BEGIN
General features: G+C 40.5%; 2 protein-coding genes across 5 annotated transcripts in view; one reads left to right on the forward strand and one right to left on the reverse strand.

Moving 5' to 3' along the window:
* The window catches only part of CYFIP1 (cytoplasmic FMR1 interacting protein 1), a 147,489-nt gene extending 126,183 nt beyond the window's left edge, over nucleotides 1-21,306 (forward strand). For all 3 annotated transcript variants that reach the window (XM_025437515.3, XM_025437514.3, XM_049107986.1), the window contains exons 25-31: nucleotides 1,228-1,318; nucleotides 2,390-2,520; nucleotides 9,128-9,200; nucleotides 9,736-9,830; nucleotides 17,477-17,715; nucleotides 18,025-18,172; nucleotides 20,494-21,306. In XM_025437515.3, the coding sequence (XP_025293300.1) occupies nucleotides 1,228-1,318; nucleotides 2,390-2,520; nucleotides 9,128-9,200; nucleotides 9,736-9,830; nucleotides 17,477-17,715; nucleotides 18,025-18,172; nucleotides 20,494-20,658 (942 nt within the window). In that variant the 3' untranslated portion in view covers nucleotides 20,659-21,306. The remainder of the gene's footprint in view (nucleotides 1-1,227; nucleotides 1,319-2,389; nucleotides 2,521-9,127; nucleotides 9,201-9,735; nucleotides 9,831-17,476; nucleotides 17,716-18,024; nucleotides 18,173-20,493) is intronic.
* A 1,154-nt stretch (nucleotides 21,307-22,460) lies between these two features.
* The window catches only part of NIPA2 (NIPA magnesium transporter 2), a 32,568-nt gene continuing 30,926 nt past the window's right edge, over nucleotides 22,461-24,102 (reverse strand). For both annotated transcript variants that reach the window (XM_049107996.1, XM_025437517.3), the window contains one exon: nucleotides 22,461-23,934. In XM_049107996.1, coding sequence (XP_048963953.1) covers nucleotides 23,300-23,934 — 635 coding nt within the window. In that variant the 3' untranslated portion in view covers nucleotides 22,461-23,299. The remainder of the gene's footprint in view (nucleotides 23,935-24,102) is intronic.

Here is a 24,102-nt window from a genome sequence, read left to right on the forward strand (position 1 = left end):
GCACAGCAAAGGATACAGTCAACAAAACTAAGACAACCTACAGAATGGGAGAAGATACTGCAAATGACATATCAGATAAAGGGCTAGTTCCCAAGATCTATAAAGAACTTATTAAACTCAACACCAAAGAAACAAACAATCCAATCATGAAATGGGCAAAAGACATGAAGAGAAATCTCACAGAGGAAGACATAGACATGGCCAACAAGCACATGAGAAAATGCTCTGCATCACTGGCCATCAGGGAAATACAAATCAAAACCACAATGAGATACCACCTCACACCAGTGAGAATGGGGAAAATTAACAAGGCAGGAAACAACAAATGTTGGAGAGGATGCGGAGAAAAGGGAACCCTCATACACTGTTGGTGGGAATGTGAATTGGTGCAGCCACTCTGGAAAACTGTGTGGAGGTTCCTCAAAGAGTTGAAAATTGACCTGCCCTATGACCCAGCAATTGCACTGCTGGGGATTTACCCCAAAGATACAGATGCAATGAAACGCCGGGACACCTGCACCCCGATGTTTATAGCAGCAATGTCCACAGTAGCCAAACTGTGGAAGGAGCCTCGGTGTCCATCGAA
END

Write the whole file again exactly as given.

General features: G+C 40.5%; 2 protein-coding genes across 5 annotated transcripts in view; one reads left to right on the forward strand and one right to left on the reverse strand.

Moving 5' to 3' along the window:
* The window catches only part of CYFIP1 (cytoplasmic FMR1 interacting protein 1), a 147,489-nt gene extending 126,183 nt beyond the window's left edge, over nucleotides 1-21,306 (forward strand). For all 3 annotated transcript variants that reach the window (XM_025437515.3, XM_025437514.3, XM_049107986.1), the window contains exons 25-31: nucleotides 1,228-1,318; nucleotides 2,390-2,520; nucleotides 9,128-9,200; nucleotides 9,736-9,830; nucleotides 17,477-17,715; nucleotides 18,025-18,172; nucleotides 20,494-21,306. In XM_025437515.3, the coding sequence (XP_025293300.1) occupies nucleotides 1,228-1,318; nucleotides 2,390-2,520; nucleotides 9,128-9,200; nucleotides 9,736-9,830; nucleotides 17,477-17,715; nucleotides 18,025-18,172; nucleotides 20,494-20,658 (942 nt within the window). In that variant the 3' untranslated portion in view covers nucleotides 20,659-21,306. The remainder of the gene's footprint in view (nucleotides 1-1,227; nucleotides 1,319-2,389; nucleotides 2,521-9,127; nucleotides 9,201-9,735; nucleotides 9,831-17,476; nucleotides 17,716-18,024; nucleotides 18,173-20,493) is intronic.
* A 1,154-nt stretch (nucleotides 21,307-22,460) lies between these two features.
* The window catches only part of NIPA2 (NIPA magnesium transporter 2), a 32,568-nt gene continuing 30,926 nt past the window's right edge, over nucleotides 22,461-24,102 (reverse strand). For both annotated transcript variants that reach the window (XM_049107996.1, XM_025437517.3), the window contains one exon: nucleotides 22,461-23,934. In XM_049107996.1, coding sequence (XP_048963953.1) covers nucleotides 23,300-23,934 — 635 coding nt within the window. In that variant the 3' untranslated portion in view covers nucleotides 22,461-23,299. The remainder of the gene's footprint in view (nucleotides 23,935-24,102) is intronic.

Here is a 24,102-nt window from a genome sequence, read left to right on the forward strand (position 1 = left end):
GCACAGCAAAGGATACAGTCAACAAAACTAAGACAACCTACAGAATGGGAGAAGATACTGCAAATGACATATCAGATAAAGGGCTAGTTCCCAAGATCTATAAAGAACTTATTAAACTCAACACCAAAGAAACAAACAATCCAATCATGAAATGGGCAAAAGACATGAAGAGAAATCTCACAGAGGAAGACATAGACATGGCCAACAAGCACATGAGAAAATGCTCTGCATCACTGGCCATCAGGGAAATACAAATCAAAACCACAATGAGATACCACCTCACACCAGTGAGAATGGGGAAAATTAACAAGGCAGGAAACAACAAATGTTGGAGAGGATGCGGAGAAAAGGGAACCCTCATACACTGTTGGTGGGAATGTGAATTGGTGCAGCCACTCTGGAAAACTGTGTGGAGGTTCCTCAAAGAGTTGAAAATTGACCTGCCCTATGACCCAGCAATTGCACTGCTGGGGATTTACCCCAAAGATACAGATGCAATGAAACGCCGGGACACCTGCACCCCGATGTTTATAGCAGCAATGTCCACAGTAGCCAAACTGTGGAAGGAGCCTCGGTGTCCATCGAA